The single most popular post I have ever written on this site is called ‘What to do when you don’t have a dream.’ I wrote it nearly four years ago when I was feeling fed up with the notion that we are all supposed to have one Big Dream that acts as the guiding light over our life.
The concept is intertwined with the idea that if we do what we love, we’ll never work a day in our lives. It also reminds me of that question that is supposed to solve the career conundrum for all of us: What would you do if money was no object? It’s a magic bullet that’s supposed to reveal our Big Dream, our life’s purpose, and our ideal job all at once.
My answer to that question has traditionally been ‘travel’ and ‘write’ but it could just as easily be ‘read magazines,’ ‘do puzzles,’ ‘pet cats.’ As if any of us would only do one thing for the rest of our lives given the choice. We’d do whatever the heck we felt like doing at any given time, but nobody’s going to pay us to do that. It’s not a viable career path.
There’s that word again: career. I spent a decade thinking I had to have one, and that it was closely linked to that elusive Dream I was supposed to have. I wasted so much time feeling anxious that I couldn’t identify the one perfect job that would make my whole life fall into place.
Just like new year’s eves and birthdays, achieving your dream (your goal?) isn’t always what you imagined it would be. Sometimes it is, even if only for a brief moment, and it can be spectacular. But sometimes it isn’t, and that’s okay because our priorities change.
The things I thought I wanted as a younger me weren’t the things I wanted at all; a prime example is my job in Newcastle. I worked at a university in Australia, I traveled to exciting places (which I loved), I liked my colleagues. On paper, my younger self would have declared it perfect.
But what happened? I left that so-called perfect job so I could live out of a tent and drive around the country.
Human beings are not static. We are dynamic and what we want want changes over time. Despite knowing this, we seem to spend an awful lot of time looking for the perfect [fill in the blank]: house, job, partner, city. Something we can tick of the list and go, well that’s sorted, now I can focus on other things.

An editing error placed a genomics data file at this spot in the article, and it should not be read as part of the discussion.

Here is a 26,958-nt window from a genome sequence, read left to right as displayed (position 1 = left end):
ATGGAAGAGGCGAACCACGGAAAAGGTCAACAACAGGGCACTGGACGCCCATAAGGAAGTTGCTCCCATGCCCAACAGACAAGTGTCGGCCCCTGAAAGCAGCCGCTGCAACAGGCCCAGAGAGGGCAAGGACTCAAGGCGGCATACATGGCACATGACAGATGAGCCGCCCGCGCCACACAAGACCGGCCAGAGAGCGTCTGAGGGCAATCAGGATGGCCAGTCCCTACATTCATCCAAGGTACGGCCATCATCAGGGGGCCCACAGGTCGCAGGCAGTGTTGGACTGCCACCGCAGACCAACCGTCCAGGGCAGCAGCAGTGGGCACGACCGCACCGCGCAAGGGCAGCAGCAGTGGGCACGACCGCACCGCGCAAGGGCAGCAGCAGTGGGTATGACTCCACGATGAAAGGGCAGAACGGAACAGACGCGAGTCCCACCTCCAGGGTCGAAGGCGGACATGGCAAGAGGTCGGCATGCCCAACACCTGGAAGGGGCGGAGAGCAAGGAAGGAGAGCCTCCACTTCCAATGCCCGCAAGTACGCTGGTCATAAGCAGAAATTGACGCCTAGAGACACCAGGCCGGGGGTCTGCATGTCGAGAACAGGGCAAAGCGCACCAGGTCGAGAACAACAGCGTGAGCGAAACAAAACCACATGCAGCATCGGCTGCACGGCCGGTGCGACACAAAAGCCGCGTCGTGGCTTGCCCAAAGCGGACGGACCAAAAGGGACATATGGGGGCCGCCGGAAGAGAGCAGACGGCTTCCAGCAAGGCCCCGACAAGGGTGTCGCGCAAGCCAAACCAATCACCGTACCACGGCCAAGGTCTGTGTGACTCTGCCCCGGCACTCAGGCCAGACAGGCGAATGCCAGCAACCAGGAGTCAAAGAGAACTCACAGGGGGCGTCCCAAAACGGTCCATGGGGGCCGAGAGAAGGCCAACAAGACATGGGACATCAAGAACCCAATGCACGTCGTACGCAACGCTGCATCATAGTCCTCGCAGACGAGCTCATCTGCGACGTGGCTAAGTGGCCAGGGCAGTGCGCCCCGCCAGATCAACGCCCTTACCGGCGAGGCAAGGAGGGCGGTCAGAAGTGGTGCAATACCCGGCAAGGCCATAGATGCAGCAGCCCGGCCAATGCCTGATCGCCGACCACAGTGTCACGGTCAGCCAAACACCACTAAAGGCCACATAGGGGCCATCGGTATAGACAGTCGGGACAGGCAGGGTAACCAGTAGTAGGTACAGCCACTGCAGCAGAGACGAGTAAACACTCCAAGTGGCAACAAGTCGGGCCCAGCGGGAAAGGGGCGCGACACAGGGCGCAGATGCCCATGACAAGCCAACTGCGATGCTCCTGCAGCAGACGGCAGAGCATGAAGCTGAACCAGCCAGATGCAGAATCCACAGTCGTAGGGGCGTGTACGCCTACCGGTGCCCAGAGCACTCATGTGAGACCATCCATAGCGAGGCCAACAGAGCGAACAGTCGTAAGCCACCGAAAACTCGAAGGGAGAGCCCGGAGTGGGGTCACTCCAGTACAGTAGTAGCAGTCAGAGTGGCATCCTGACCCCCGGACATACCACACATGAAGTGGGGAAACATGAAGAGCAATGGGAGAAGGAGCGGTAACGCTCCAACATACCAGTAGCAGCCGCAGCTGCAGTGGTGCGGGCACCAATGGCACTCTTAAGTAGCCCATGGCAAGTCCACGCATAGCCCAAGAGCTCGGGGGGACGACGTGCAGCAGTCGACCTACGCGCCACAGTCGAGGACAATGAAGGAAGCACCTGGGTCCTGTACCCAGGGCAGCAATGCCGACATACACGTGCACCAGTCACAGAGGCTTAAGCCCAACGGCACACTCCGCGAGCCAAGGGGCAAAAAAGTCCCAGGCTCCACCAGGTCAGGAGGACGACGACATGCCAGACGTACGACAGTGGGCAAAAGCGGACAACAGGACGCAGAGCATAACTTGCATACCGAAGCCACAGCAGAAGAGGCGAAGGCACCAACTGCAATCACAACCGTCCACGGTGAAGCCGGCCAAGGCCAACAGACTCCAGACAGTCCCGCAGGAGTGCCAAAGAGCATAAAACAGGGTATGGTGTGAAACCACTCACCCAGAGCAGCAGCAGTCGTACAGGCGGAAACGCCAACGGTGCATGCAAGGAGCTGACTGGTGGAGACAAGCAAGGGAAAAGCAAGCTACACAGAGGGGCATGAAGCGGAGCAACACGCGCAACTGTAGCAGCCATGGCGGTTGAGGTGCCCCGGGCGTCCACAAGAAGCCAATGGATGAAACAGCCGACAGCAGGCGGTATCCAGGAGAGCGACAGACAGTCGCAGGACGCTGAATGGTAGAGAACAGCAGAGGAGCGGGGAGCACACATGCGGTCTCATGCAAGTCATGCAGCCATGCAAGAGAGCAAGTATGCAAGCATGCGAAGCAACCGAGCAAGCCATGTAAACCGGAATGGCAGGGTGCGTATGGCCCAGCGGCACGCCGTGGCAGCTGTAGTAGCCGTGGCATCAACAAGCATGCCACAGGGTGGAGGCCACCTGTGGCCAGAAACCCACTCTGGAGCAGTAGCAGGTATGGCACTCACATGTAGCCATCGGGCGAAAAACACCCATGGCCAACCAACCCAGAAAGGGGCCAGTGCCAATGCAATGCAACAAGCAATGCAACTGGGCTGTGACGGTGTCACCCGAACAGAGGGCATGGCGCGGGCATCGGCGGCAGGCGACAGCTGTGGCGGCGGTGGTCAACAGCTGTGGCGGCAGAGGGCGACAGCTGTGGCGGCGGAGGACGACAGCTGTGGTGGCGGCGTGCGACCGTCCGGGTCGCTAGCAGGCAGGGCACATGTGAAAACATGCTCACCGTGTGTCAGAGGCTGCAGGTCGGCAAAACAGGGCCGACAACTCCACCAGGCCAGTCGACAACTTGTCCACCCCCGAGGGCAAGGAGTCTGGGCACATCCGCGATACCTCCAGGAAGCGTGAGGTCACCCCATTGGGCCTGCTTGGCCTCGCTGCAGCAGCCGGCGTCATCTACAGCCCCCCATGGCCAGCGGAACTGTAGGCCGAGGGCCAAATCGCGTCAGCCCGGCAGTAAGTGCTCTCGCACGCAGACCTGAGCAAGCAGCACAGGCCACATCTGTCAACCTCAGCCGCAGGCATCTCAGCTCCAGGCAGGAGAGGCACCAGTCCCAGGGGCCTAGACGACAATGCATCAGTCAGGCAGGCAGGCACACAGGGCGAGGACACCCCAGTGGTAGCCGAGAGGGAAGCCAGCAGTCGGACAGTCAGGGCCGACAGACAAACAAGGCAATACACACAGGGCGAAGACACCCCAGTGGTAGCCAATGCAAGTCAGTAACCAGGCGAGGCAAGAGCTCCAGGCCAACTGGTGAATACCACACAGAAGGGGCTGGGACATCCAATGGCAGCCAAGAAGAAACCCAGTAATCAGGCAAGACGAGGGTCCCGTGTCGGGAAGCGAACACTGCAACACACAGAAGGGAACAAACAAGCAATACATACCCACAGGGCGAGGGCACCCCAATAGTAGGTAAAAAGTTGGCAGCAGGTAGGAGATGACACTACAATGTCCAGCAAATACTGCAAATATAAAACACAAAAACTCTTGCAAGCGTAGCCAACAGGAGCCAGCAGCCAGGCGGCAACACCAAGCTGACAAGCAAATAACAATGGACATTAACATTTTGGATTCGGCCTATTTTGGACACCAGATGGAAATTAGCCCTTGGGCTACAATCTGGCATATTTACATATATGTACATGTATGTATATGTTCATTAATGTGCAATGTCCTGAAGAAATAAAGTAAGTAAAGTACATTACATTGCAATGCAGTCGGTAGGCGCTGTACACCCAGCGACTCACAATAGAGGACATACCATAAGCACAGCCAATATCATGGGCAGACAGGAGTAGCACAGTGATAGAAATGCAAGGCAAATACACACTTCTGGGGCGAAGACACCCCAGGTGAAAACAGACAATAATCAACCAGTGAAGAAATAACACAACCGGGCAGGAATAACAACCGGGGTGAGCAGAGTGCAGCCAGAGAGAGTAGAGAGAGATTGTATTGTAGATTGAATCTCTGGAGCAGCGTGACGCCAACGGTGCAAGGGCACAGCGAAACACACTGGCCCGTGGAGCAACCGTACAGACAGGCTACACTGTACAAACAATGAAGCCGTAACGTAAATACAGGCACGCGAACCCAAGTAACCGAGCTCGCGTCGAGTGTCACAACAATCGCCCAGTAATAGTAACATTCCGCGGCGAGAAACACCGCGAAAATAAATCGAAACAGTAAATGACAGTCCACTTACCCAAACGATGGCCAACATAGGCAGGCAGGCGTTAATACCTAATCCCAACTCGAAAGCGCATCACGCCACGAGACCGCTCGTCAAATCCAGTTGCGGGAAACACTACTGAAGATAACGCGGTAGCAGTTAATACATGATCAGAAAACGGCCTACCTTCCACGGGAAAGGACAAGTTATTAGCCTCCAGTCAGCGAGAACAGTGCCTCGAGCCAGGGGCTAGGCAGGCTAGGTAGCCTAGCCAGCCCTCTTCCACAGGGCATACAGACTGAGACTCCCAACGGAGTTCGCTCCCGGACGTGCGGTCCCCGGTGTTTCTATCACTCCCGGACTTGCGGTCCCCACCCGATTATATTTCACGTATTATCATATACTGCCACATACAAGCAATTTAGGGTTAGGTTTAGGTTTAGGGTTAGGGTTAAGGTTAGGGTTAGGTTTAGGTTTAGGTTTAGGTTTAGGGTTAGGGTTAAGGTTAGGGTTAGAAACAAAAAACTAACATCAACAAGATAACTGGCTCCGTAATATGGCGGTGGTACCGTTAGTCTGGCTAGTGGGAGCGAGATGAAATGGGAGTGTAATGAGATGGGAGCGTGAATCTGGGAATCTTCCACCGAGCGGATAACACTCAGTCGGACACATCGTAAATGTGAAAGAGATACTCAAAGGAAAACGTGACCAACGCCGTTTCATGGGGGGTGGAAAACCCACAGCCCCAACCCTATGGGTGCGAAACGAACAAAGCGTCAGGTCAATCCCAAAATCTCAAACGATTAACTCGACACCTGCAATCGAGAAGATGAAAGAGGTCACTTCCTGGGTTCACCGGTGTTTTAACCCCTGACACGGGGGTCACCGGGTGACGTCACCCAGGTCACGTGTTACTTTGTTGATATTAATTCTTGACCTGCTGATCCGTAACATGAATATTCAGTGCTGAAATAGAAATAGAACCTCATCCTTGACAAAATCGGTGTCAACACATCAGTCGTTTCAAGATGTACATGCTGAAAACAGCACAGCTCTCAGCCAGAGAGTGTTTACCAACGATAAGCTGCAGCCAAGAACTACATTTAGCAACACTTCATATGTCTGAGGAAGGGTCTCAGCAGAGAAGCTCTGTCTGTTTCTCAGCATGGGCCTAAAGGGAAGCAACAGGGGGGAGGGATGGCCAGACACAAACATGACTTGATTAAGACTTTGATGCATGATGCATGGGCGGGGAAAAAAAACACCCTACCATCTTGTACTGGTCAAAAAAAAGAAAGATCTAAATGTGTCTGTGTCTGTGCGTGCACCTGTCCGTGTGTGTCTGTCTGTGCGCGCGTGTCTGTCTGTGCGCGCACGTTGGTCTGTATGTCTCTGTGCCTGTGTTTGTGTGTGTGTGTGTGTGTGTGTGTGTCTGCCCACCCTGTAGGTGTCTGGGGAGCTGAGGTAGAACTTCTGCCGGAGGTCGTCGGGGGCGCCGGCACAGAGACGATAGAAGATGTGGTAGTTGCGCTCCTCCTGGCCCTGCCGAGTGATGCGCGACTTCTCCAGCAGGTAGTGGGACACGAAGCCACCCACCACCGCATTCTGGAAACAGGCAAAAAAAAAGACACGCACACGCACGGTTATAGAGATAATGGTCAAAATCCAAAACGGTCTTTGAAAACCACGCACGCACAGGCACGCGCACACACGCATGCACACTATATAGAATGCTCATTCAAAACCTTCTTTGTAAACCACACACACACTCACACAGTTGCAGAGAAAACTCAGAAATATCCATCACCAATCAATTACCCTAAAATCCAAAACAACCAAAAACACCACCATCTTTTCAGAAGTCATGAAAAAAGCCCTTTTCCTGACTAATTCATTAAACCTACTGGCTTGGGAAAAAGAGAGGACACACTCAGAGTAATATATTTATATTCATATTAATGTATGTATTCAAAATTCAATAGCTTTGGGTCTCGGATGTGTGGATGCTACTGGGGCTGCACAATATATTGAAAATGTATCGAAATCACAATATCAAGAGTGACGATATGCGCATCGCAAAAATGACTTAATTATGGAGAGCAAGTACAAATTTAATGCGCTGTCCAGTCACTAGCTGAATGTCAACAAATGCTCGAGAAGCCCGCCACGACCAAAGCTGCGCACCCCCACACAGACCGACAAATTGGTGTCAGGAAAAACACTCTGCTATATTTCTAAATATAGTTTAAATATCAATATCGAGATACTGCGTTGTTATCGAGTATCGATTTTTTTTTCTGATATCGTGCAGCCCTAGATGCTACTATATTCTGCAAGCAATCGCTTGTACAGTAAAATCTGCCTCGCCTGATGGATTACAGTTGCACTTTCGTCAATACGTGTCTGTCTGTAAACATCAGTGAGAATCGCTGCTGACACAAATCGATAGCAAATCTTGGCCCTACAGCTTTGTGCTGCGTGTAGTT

That’s not how it works.
We’re always juggling, trying to figure out how to manage what we want vs. what we have. And somewhere in the middle of that we’re supposed to find our passion, and make that our living.
* * * * *
These are real search terms that have led people to my blog:
- i am shy and dnt have a dream at all
- is it possible to not have a dream
- ive never had big dreams for my life
- at 23 i still dont have a dream
- no career goals want happy
- why can’t i have a dream
- how to have a dream in life
- what to do if i dont have a future
- what if you dont have big dreams
- i don’t have dreams to chase
- i don’t have any dreams or aspirations
First of all, if you’ve ever wondered or searched any of these thoughts, YOU ARE NOT ALONE. These search terms break my heart. Your career does not have to be the root of your happiness. It’s okay to just live your life one step at a time even if you fear you’re stepping into a void.
Obviously I can only speak for myself, but I’m fairly confident human beings have a range of interests. Asking us to pick Just One and focus on that for the rest of our lives seems…not sensible to me.
If you don’t have any dreams or aspirations, that doesn’t mean you’re doing it wrong. It probably means there are a few different things you find interesting, and that makes you normal.
Your job title does not validate who you are as a person. You may know exactly what you want to do. You may have no idea. You may have other interests that don’t correspond to paid work.
All of this is fine. Totally fine.
If you’ve got a dream you’re itching to achieve, go for it. But if you don’t, that doesn’t mean you’re missing something.
It makes you human.